Are weather balloon launches NOTAM'ed?

Related, how frequent (periodically and spatially) are they for gathering data on wind-aloft, etc.?

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    $\begingroup$ HIBAL $\endgroup$
    – mins
    Commented Aug 29, 2016 at 15:34
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    $\begingroup$ Geez... with that limited information it may as well be a needle in a haystack. I wonder if ATC monitors their locations actively. $\endgroup$ Commented Aug 30, 2016 at 10:29
  • $\begingroup$ If you go to an answer weather ballooning hobby site they usually have info on who to contact and what info to give $\endgroup$
    – TomMcW
    Commented Aug 30, 2016 at 17:52

1 Answer 1


Yes, they are NOTAM'ed. In the FAA case, the FAA wants to know first when you intend to launch, where from (distance and direction from a town on a map), how high you expect to go and what direction you expect it to travel in. 24 hours before launch, you have to call your local Flight Service Station (FSS) and file a Notice to Airmen (NOTAM) giving the launch site, date and time, expected max altitude, expected rate of climb, expected direction of travel and landing spot. Your local FSS will have an 800 number. These people can also give you the winds aloft if you ask. Most pilots have no use for winds aloft over 30,000 feet, so tell the FSS that you're launching a balloon and ask for wind speed and direction for as high as they have data for. This will typically be about 50-60 thousand feet. Try to get the winds aloft for a reporting station to the west of you because 24 hours later, those winds will have likely moved to your location.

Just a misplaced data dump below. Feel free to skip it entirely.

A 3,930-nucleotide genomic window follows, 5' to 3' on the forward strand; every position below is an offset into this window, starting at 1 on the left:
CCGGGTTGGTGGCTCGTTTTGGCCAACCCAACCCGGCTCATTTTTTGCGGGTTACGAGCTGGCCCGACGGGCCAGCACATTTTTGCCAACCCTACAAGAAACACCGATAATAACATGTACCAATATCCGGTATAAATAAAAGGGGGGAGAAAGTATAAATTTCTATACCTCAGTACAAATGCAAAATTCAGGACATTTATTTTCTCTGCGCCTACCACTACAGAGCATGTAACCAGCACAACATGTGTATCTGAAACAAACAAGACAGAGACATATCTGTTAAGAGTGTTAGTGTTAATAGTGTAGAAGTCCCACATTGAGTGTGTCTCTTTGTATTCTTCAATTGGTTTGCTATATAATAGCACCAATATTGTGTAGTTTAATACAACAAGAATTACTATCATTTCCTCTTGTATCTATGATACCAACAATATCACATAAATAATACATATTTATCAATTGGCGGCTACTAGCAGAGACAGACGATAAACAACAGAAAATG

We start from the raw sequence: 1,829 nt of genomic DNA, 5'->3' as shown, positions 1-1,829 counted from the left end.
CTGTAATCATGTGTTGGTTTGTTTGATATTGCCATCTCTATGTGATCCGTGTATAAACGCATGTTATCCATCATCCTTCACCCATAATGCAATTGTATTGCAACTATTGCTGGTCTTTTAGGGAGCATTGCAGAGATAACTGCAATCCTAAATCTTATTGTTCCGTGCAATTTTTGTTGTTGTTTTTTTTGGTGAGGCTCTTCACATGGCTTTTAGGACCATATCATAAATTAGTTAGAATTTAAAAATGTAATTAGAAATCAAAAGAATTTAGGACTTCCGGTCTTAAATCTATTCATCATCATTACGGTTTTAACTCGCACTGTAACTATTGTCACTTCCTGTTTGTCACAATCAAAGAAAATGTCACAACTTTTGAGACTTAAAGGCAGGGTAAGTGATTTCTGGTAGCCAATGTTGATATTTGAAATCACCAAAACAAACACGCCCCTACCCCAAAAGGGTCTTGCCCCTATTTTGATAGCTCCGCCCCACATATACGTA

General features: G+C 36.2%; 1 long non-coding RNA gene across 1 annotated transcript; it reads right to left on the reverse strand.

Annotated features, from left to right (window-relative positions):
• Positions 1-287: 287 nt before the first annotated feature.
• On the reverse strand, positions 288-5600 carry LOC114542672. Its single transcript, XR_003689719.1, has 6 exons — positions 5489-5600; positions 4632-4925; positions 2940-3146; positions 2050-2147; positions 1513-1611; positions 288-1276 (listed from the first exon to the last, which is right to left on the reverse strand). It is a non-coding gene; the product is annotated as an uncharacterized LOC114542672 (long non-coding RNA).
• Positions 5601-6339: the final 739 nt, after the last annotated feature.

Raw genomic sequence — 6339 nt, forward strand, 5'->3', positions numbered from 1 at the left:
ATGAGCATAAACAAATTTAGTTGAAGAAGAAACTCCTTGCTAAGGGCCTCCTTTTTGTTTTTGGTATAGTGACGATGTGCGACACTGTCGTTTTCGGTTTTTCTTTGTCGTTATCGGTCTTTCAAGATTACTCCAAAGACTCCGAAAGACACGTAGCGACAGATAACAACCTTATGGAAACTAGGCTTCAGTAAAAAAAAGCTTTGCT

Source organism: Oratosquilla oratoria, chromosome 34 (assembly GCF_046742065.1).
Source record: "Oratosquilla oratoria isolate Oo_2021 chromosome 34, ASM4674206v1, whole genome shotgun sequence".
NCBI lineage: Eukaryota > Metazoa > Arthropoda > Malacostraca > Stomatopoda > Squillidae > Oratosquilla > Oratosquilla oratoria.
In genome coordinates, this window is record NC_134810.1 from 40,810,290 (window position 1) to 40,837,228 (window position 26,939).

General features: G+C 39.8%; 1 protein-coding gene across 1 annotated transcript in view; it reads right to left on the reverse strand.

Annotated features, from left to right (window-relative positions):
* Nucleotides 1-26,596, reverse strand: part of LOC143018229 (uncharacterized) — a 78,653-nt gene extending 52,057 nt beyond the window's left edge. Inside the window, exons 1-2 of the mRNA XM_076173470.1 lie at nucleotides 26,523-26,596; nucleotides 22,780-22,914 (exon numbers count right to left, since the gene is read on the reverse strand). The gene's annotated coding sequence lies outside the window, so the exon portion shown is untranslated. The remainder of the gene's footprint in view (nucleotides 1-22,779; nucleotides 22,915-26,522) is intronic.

The NOTAM will look something like this:

"High altitude balloon release 5.49 WNW of KAGC, E/SE bound reaching Flight Level 600 (60,000 feet) on June 6. Launching time between 1200 and 1300Z. E/SE direction of drift. Landing time no later than 1700Z"

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    $\begingroup$ Most jets have little use for winds aloft data much BELOW about 30,000'! $\endgroup$
    – Ralph J
    Commented Aug 29, 2016 at 17:23

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